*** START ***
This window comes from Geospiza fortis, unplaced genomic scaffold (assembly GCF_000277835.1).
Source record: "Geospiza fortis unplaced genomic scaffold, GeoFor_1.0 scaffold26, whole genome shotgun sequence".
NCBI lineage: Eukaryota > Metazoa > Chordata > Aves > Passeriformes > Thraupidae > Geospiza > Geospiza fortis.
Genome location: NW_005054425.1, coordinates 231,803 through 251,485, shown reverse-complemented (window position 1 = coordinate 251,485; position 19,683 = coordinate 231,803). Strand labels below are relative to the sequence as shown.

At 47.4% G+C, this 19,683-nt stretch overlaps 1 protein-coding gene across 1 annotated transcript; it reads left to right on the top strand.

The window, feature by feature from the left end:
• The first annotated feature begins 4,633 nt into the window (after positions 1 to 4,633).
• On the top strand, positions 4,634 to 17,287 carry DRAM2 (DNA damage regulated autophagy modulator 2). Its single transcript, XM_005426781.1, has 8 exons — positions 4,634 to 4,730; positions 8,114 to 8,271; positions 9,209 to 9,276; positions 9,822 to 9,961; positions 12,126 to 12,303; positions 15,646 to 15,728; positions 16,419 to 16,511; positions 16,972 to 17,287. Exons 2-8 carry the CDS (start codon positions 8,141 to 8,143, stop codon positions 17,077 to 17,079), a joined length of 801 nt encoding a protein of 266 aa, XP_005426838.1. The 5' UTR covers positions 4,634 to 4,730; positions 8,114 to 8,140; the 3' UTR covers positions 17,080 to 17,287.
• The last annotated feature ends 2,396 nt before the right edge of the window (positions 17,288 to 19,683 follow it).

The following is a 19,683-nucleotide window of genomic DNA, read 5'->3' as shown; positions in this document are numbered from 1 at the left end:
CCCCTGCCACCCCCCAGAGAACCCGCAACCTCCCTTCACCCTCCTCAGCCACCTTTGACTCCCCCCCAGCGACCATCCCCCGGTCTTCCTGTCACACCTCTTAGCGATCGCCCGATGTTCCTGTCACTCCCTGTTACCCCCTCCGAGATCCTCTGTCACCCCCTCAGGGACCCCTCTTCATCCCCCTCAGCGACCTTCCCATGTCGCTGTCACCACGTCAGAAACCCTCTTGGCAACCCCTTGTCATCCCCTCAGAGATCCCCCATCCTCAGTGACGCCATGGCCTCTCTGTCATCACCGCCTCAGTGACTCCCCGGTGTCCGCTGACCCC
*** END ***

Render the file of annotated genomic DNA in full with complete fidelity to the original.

This window comes from Geospiza fortis, unplaced genomic scaffold (assembly GCF_000277835.1).
Source record: "Geospiza fortis unplaced genomic scaffold, GeoFor_1.0 scaffold26, whole genome shotgun sequence".
NCBI lineage: Eukaryota > Metazoa > Chordata > Aves > Passeriformes > Thraupidae > Geospiza > Geospiza fortis.
Genome location: NW_005054425.1, coordinates 231,803 through 251,485, shown reverse-complemented (window position 1 = coordinate 251,485; position 19,683 = coordinate 231,803). Strand labels below are relative to the sequence as shown.

At 47.4% G+C, this 19,683-nt stretch overlaps 1 protein-coding gene across 1 annotated transcript; it reads left to right on the top strand.

The window, feature by feature from the left end:
• The first annotated feature begins 4,633 nt into the window (after positions 1 to 4,633).
• On the top strand, positions 4,634 to 17,287 carry DRAM2 (DNA damage regulated autophagy modulator 2). Its single transcript, XM_005426781.1, has 8 exons — positions 4,634 to 4,730; positions 8,114 to 8,271; positions 9,209 to 9,276; positions 9,822 to 9,961; positions 12,126 to 12,303; positions 15,646 to 15,728; positions 16,419 to 16,511; positions 16,972 to 17,287. Exons 2-8 carry the CDS (start codon positions 8,141 to 8,143, stop codon positions 17,077 to 17,079), a joined length of 801 nt encoding a protein of 266 aa, XP_005426838.1. The 5' UTR covers positions 4,634 to 4,730; positions 8,114 to 8,140; the 3' UTR covers positions 17,080 to 17,287.
• The last annotated feature ends 2,396 nt before the right edge of the window (positions 17,288 to 19,683 follow it).

The following is a 19,683-nucleotide window of genomic DNA, read 5'->3' as shown; positions in this document are numbered from 1 at the left end:
CCCCTGCCACCCCCCAGAGAACCCGCAACCTCCCTTCACCCTCCTCAGCCACCTTTGACTCCCCCCCAGCGACCATCCCCCGGTCTTCCTGTCACACCTCTTAGCGATCGCCCGATGTTCCTGTCACTCCCTGTTACCCCCTCCGAGATCCTCTGTCACCCCCTCAGGGACCCCTCTTCATCCCCCTCAGCGACCTTCCCATGTCGCTGTCACCACGTCAGAAACCCTCTTGGCAACCCCTTGTCATCCCCTCAGAGATCCCCCATCCTCAGTGACGCCATGGCCTCTCTGTCATCACCGCCTCAGTGACTCCCCGGTGTCCGCTGACCCC